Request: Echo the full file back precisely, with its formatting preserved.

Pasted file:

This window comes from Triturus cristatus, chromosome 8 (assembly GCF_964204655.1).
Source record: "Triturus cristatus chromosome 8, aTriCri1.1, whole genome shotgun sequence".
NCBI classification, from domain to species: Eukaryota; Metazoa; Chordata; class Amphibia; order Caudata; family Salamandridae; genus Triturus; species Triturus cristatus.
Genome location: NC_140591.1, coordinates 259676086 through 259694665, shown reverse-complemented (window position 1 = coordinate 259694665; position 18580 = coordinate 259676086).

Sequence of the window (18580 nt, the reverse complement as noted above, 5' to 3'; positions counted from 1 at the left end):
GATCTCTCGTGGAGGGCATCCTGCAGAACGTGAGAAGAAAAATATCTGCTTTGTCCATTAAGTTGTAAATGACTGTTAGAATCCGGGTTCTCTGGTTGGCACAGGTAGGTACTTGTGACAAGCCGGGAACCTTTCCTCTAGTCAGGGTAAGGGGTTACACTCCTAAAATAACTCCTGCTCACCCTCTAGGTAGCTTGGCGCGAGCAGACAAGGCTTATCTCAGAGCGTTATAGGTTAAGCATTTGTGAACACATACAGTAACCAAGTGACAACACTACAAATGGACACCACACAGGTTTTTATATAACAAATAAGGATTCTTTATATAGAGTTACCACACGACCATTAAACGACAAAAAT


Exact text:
This window comes from Triturus cristatus, chromosome 8 (assembly GCF_964204655.1).
Source record: "Triturus cristatus chromosome 8, aTriCri1.1, whole genome shotgun sequence".
NCBI classification, from domain to species: Eukaryota; Metazoa; Chordata; class Amphibia; order Caudata; family Salamandridae; genus Triturus; species Triturus cristatus.
Genome location: NC_140591.1, coordinates 259676086 through 259694665, shown reverse-complemented (window position 1 = coordinate 259694665; position 18580 = coordinate 259676086).

Sequence of the window (18580 nt, the reverse complement as noted above, 5' to 3'; positions counted from 1 at the left end):
GATCTCTCGTGGAGGGCATCCTGCAGAACGTGAGAAGAAAAATATCTGCTTTGTCCATTAAGTTGTAAATGACTGTTAGAATCCGGGTTCTCTGGTTGGCACAGGTAGGTACTTGTGACAAGCCGGGAACCTTTCCTCTAGTCAGGGTAAGGGGTTACACTCCTAAAATAACTCCTGCTCACCCTCTAGGTAGCTTGGCGCGAGCAGACAAGGCTTATCTCAGAGCGTTATAGGTTAAGCATTTGTGAACACATACAGTAACCAAGTGACAACACTACAAATGGACACCACACAGGTTTTTATATAACAAATAAGGATTCTTTATATAGAGTTACCACACGACCATTAAACGACAAAAAT